– Get creative. You might not be the most creative sales leader in your company, but creativity fosters new ideas that can help you get out of a sticky situation. Find someone who you can talk to, a coach or mentor, who knows what is it like to manage a sales team, and come up with two short-term and two medium-term creative options. As an example, a medium-term option might be to offer an add-on product for next quarter only at a special discounted rate for customers buying more than $X of your products; or maybe you can add some services hours to ensure your customer’s success at no extra cost. There must be a deadline (which you must stick to), so you and your customer see a win-win to signing the paperwork this quarter vs. next.
To recap. Develop short and medium-term actions you can take to close the gaps and share them with your manager to gain support for executing on your plans. Then perform them with collaboration in mind! How you respond during challenging times is a reflection of your team’s overall sales culture.
4. How Inclusion and Belonging are essential to an Opportunity Review Process
Many sales managers when under pressure, make the mistake of turning sales meetings into interrogation sessions. This is a significant sales culture killer.
As managers, we are all familiar with the paradigm of the Carrot (reward) and the Stick (punishment) and have more than likely used them for both team and business management. The problem is as sales managers, we have historically flip-flopped between the two, almost on a whim, to the point that when something goes wrong, we either add a spiff to incentivize salespeople to do things differently, or we analyze an opportunity with the enthusiasm of the Spanish Inquisition! These can so quickly turn into a list of all the things that the sales representative has done wrong, which is, of course, humiliating, demoralizing and hugely unconstructive. It never fails to amaze me that we think that this will incentivize our teams to “do more” or “step up.”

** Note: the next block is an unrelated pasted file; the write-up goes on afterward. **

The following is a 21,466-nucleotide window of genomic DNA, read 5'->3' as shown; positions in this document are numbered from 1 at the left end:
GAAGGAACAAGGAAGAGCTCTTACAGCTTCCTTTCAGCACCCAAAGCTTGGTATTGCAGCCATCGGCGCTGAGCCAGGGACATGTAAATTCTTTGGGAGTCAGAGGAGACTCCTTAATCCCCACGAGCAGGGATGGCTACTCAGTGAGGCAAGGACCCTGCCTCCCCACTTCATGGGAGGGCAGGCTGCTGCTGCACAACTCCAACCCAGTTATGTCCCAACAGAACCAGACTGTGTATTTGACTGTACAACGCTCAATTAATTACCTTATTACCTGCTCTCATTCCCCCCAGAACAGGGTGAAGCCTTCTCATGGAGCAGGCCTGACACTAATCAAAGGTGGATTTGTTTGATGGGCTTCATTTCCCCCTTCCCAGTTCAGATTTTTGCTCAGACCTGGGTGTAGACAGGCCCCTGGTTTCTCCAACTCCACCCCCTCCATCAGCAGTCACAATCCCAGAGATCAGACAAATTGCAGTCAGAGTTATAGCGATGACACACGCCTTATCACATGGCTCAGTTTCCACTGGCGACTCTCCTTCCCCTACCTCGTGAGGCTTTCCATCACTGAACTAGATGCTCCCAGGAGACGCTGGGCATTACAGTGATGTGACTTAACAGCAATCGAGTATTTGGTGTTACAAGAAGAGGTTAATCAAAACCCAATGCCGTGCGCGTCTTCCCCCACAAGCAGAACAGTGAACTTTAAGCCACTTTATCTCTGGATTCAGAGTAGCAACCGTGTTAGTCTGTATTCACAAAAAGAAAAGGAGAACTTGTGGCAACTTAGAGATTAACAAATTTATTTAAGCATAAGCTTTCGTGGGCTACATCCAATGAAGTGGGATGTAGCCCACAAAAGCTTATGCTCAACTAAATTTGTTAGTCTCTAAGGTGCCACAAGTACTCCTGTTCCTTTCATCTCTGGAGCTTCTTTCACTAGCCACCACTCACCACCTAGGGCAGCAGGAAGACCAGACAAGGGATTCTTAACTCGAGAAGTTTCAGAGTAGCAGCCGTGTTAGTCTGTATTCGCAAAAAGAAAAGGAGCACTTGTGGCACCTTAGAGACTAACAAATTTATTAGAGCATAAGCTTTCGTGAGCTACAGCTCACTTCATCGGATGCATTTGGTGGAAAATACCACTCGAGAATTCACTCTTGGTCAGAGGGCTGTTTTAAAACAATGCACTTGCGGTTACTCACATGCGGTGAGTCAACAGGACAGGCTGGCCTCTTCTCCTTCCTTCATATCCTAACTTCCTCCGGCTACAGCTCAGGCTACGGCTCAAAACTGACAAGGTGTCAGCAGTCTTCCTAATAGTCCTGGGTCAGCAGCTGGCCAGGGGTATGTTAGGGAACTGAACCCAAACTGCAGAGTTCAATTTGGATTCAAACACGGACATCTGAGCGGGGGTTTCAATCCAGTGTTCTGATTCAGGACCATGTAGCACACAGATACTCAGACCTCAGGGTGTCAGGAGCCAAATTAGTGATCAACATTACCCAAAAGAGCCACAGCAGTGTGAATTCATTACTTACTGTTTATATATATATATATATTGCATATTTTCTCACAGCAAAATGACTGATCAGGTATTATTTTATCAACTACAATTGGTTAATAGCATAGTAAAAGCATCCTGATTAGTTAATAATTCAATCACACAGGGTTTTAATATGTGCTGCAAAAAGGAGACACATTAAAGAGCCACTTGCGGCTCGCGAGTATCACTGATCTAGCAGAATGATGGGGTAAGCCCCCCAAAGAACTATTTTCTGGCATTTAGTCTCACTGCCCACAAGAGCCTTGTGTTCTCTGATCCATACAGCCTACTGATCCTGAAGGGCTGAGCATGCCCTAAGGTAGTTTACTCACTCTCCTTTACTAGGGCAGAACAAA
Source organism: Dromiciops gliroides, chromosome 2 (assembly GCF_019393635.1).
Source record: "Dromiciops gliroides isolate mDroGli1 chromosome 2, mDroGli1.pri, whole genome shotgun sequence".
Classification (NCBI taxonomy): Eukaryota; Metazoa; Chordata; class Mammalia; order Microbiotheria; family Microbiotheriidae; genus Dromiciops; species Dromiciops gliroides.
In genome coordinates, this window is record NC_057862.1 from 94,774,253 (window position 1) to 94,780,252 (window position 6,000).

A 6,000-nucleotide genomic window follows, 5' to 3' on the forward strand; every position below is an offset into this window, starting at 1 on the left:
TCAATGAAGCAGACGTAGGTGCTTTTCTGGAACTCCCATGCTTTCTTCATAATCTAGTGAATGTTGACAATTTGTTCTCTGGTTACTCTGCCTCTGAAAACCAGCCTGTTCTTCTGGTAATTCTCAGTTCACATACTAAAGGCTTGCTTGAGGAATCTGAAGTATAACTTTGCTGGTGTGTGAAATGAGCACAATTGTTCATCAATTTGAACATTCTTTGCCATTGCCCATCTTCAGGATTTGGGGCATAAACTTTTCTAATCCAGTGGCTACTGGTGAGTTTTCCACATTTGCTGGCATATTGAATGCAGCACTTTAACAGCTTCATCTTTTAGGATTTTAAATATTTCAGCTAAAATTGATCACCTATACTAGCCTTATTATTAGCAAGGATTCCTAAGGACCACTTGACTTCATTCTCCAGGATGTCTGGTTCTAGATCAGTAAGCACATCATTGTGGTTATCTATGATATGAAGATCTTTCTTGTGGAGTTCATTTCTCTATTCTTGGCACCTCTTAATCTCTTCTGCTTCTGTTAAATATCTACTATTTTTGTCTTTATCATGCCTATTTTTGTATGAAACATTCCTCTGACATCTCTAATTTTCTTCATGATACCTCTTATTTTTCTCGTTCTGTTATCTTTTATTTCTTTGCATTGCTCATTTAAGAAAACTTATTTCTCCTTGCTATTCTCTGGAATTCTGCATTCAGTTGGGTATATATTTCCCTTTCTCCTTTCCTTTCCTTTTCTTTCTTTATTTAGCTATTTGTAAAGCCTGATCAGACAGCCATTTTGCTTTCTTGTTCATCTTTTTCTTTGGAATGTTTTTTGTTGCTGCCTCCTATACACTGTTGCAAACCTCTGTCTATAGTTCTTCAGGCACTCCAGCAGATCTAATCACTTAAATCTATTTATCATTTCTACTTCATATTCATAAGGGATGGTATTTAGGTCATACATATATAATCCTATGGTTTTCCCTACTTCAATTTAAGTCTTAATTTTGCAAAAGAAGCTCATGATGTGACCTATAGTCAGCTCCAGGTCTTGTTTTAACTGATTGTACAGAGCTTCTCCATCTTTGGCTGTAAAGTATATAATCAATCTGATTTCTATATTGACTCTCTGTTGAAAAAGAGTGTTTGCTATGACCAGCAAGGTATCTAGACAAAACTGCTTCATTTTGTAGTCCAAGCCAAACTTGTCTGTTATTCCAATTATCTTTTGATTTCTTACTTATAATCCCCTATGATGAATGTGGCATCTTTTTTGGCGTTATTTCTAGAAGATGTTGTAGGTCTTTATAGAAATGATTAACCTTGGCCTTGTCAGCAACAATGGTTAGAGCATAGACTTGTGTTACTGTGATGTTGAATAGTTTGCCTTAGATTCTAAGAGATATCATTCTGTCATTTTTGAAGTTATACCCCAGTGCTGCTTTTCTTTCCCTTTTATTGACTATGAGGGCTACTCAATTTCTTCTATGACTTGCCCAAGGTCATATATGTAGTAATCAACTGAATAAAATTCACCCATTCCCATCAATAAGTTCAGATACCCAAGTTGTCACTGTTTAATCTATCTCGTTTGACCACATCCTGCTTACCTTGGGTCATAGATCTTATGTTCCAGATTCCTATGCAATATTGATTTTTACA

Your sales team IS your brand, and if you behave this way, how do you expect them to deliver the quality of service required to solve your customer’s pain points with your solutions?
The answer is, they cannot. Do not continue to shoot yourself and your sales team in the foot (metaphorically), but instead use the much more effective approach of inclusion.
In the Deloitte Study “The Rise of the Social Enterprise” there’s an increasing emphasis on “inclusive growth” as organizations are being judged by their relationships with employees, customers, shareholders, and communities. Being inclusive in your Sales Opportunity Reviews is essential to your success and the teams’ success.
So what can you do?
Pick a strategic or “must win deal” and use a technique, like hub-and-spoke to strategize with a broad team in an opportunity review. Include, Customer Success, Technical Support, Pre-Sales, Product, Sales and Sales leadership, Consulting leader – make sure you have a representative from all of the critical aspects of your business that engage with a customer during their lifecycle. Each will have a unique understanding of customer demands, challenges and successes that can bring collective wisdom to your Opportunity Review.
There’s one key caveat – everyone in the room must have equal time to speak. Set that expectation up front, and manage the meeting so that everyone adds input into solving the problem of moving this key opportunity forward.